The call for justice against lynching in the U.S. has been heard as President Joe Biden is anticipated to sign the Emmett Till Antilynching Act (H.R. 55) on Tuesday afternoon.
Lynching will now be labeled as a federal hate crime with inspiration deriving from the brutal death of fourteen-year-old Emmett Till in 1955.
Till, an African American male from Chicago, was staying with relatives in Money, Mississippi when he allegedly whistled at Carolyn Bryant Donham. When told of Till’s purported actions, Donham’s husband and his brother beat and tortured Till until he died from a gunshot to the head.
The young man’s death has fueled a civil rights movement that has lasted for decades and recently pushed U.S. legislators to put harsher penalties on those convicted of lynching.
With the signing of the bill, attempts or committed acts of murder, bodily injury, kidnapping, or aggravated sexual abuse classified as lynching will now face penalties of a fine, up to 30 years in prison, or both.
Conspiring to commit an act of lynching will also be dealt with similarly, furthering the reach of the year-old bill introduced by Rep. Bobby Rush (D-Ill.) in January 2021.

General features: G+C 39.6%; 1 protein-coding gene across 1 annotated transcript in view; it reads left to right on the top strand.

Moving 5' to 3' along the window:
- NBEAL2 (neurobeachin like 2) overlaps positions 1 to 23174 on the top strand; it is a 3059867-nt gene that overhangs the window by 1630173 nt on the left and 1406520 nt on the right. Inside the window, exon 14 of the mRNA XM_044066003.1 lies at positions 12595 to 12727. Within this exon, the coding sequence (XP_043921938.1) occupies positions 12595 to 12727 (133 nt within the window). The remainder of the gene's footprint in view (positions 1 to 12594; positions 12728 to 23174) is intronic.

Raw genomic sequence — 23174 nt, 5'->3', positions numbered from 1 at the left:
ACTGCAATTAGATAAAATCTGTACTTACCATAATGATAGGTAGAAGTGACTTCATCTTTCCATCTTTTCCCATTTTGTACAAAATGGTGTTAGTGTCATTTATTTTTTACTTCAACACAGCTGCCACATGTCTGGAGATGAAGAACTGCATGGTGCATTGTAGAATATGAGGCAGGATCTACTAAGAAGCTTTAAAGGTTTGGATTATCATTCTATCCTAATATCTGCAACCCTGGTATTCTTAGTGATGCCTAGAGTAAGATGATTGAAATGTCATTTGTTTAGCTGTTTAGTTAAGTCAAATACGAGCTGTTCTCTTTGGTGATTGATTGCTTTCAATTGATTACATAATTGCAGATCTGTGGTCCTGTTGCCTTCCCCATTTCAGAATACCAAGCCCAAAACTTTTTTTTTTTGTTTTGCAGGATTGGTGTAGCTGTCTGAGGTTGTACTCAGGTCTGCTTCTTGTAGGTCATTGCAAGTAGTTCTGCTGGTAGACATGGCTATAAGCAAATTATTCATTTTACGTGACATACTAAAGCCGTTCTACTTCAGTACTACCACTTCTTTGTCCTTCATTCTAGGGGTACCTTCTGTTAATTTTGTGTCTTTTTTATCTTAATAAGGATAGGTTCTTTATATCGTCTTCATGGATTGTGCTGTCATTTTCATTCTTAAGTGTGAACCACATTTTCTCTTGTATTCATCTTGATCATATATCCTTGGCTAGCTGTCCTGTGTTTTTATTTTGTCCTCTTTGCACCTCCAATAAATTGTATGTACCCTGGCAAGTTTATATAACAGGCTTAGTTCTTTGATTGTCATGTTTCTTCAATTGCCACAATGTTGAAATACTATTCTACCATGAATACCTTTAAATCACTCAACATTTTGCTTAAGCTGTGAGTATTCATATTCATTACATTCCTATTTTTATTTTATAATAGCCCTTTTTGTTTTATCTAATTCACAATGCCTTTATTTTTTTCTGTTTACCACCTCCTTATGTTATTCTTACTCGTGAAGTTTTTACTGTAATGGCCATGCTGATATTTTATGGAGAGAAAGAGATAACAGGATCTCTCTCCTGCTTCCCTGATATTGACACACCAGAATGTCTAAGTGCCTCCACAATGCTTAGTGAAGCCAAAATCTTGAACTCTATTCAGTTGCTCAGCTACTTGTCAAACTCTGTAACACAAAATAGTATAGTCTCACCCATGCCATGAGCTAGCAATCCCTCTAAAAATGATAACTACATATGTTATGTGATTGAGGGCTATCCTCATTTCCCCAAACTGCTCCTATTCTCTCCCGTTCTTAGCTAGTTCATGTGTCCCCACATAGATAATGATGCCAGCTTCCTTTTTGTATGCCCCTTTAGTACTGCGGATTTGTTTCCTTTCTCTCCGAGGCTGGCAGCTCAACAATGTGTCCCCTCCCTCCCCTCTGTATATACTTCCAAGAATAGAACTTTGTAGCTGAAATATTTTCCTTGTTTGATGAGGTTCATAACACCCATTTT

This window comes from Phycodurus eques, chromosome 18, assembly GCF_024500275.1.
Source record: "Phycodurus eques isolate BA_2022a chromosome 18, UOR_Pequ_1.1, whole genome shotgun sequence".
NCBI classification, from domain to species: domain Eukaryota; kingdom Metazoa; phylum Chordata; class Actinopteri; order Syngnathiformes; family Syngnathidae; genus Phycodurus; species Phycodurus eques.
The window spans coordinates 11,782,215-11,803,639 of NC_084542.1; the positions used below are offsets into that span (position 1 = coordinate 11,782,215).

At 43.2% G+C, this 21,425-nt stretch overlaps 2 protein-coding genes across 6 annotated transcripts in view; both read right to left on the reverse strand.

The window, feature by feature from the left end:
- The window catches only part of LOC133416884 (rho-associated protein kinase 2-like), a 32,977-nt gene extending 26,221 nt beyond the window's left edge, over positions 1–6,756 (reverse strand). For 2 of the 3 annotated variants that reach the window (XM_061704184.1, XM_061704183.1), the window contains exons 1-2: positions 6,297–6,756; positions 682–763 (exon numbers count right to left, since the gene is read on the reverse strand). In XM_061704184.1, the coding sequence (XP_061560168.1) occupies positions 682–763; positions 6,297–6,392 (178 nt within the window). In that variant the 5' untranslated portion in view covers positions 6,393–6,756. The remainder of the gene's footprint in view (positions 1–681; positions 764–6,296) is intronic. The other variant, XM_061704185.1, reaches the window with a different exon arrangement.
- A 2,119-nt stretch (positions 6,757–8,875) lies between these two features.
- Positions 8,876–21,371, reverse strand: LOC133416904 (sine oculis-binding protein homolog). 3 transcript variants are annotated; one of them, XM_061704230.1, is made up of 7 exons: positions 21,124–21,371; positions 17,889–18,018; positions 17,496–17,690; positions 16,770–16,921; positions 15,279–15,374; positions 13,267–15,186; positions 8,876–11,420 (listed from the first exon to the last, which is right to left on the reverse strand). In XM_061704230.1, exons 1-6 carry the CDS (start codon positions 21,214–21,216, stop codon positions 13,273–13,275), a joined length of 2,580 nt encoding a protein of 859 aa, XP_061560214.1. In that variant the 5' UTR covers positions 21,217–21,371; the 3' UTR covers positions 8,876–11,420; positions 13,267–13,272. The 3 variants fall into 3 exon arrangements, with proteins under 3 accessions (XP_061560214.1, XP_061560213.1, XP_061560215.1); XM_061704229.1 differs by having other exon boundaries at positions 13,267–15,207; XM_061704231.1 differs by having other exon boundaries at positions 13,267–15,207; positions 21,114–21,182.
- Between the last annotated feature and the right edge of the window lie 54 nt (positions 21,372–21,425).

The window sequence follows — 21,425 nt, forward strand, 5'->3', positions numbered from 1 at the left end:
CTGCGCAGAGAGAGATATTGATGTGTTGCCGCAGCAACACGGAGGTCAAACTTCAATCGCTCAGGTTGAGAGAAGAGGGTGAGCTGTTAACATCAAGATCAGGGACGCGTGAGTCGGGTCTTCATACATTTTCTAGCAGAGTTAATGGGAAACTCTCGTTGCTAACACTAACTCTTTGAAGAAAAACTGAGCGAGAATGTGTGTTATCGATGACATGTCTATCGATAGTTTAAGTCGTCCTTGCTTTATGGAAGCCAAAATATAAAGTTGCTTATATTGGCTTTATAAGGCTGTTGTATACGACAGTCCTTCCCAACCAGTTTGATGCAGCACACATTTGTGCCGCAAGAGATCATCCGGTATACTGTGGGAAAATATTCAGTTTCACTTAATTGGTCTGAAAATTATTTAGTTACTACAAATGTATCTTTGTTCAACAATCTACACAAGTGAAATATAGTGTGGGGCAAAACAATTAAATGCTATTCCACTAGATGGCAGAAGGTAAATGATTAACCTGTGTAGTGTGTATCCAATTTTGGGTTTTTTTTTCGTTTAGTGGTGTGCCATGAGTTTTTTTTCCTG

Rush released a statement on the House passing the bill in late February:
“By passing my Emmett Till Antilynching Act, the House has sent a resounding message that our nation is finally reckoning with one of the darkest and most horrific periods of our history, and that we are morally and legally committed to changing course.”
Support for the bill from legislators in Mississippi has been constant with each Mississippi representative and senator voting in favor of the Antilynching Act.
Citizens across the nation are invited to watch as President Biden signs the bill into law this afternoon at 3:00 p.m. To tune in, click here.